“Looting and salvaging was big during this time,” Caignet said. “A lot of the Spanish tried to salvage things but they couldn’t recover everything. When diving equipment began to come around, they would salvage gold and silver not necessarily for the people, but for personal gain.

Unfortunately, there is still one shipwreck site that must constantly be monitored – the English China wreck, also known as Circa 1770. According to Lawson, there are approximately 4,500 broken plates at the site and none of them are intact.

But, visitors and divers don’t know this.

Therefore, they dig until they can’t dig anymore and rip off coral heads in an attempt to find plates that are intact – with no success. Little by little, the china wreck becomes more and more devastated because of this.

According to Lawson, many divers visit the English China wreck because it is a great place to find lobster. But, it is a sensitive site to swim around because of this.

“Most people know where it is, but I am not telling anyone where it is because it sees enough damage as it is,” Lawson said. “Personally I wish people didn’t lobster there, but they can. And they can visit.”

If sites continue to be looted, future generations will have nothing left to discover underwater. And archeologists will have no artifacts to evaluate and study. Ultimately, a piece of our American history will be lost in the hands of people and the world beneath us – under the sea.

“If there is something with some relative significance, people just want to take it,” Caignet said. “They have this idea that it is a Disney World of sorts and people intrinsically feel they have this entitlement.”

Joe Bailey, who asked that his name be changed for the article, is guilty of looting at shipwreck sites, including the English China wreck. He said he didn’t know about the federal laws in place at the time.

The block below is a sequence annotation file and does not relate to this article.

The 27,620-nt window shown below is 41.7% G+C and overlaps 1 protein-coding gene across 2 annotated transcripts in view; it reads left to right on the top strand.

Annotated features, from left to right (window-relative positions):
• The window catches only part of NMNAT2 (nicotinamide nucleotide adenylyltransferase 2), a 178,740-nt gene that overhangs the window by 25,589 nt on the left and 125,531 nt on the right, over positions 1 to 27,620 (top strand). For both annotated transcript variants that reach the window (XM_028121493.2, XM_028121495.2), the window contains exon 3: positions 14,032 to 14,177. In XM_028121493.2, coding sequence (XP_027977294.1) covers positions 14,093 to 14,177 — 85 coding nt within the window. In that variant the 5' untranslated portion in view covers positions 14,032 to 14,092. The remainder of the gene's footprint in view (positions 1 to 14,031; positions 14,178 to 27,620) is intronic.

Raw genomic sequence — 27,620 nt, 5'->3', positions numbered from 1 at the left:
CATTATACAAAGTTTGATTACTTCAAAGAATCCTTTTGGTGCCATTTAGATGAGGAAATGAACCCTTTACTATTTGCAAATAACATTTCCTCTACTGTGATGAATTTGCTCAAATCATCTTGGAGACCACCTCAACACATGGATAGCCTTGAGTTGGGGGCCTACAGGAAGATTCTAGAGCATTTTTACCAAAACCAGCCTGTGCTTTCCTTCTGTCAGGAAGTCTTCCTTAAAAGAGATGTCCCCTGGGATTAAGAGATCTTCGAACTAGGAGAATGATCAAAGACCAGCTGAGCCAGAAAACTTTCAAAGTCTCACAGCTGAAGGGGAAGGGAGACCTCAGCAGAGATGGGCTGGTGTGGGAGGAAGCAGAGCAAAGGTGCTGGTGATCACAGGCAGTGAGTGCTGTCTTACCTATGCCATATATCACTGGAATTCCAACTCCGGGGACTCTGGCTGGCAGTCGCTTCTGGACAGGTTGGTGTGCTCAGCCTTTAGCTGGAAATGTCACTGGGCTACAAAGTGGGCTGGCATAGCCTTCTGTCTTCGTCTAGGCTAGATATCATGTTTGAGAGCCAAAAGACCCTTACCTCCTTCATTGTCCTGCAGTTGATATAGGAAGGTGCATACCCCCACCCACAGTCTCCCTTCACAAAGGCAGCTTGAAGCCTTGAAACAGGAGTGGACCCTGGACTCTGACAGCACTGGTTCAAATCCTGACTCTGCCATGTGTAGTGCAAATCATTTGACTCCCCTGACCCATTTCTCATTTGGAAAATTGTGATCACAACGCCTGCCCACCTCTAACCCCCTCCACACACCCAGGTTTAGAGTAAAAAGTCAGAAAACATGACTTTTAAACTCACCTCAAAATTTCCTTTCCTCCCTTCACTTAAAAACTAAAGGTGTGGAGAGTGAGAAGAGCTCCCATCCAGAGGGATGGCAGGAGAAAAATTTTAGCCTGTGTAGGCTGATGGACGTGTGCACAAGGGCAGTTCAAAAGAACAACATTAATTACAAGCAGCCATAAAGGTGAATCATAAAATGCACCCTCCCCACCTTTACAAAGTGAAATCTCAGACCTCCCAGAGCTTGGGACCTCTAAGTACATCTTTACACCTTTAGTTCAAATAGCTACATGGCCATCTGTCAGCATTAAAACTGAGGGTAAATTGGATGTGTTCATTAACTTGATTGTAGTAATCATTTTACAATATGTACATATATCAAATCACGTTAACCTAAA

“I wanted a souvenir to take back home and it couldn’t be heavy,” Bailey said. “I took some pieces of plates because I thought it was cool. I kind of thought finders keepers, loser weepers.”

This is the sign found at TQ’s Wreck, one of the many shipwreck sites found in the park. Signs are placed so that divers can identify each site by name and know where they are. If divers are using a map to locate the sites, a sign at the site confirms that they are at the right place.   BNPlooters3.

Bailey has also dug around wrecks looking for “treasure.” But, he hasn’t in the last two years since he realized that it was wrong. He’s been a certified scuba diver for nearly six years.

“Would I do it again? No,” Bailey said. “I understand the consequences now, but most of all, I understand the importance of keeping them as intact as possible. They’re memorials.”

Lawson says “souvenir hunting” is becoming more popular because divers see something and they become “enticed to look for more.” But, his mission to protect these timeless treasures remains the forefront of his job as an archeologist.

He said it is “basic archeological ethics of the modern era.”

“Most of the sites have been looted to death and there isn’t really a whole lot of artifacts left on any of them, really, but there’s a couple of sites in the park that weren’t looted,” Lawson said. “Those are the ones that I am most concerned with.”


If You Go

  • For more information visit
  • Address: 9700 SW 328 St., Homestead, Fla. 33033.
  • Hours: Mondays through Sundays 7 a.m. to 5:30 p.m.
  • For underwater services, visit
  • The underwater portion of the park is open 24 hours a day, but access is only available by boat.
  • Snorkeling, diving, boating, fishing, picnicking, glass bottom boat rides and canoes are available.
  • Phone: 305-230-7275.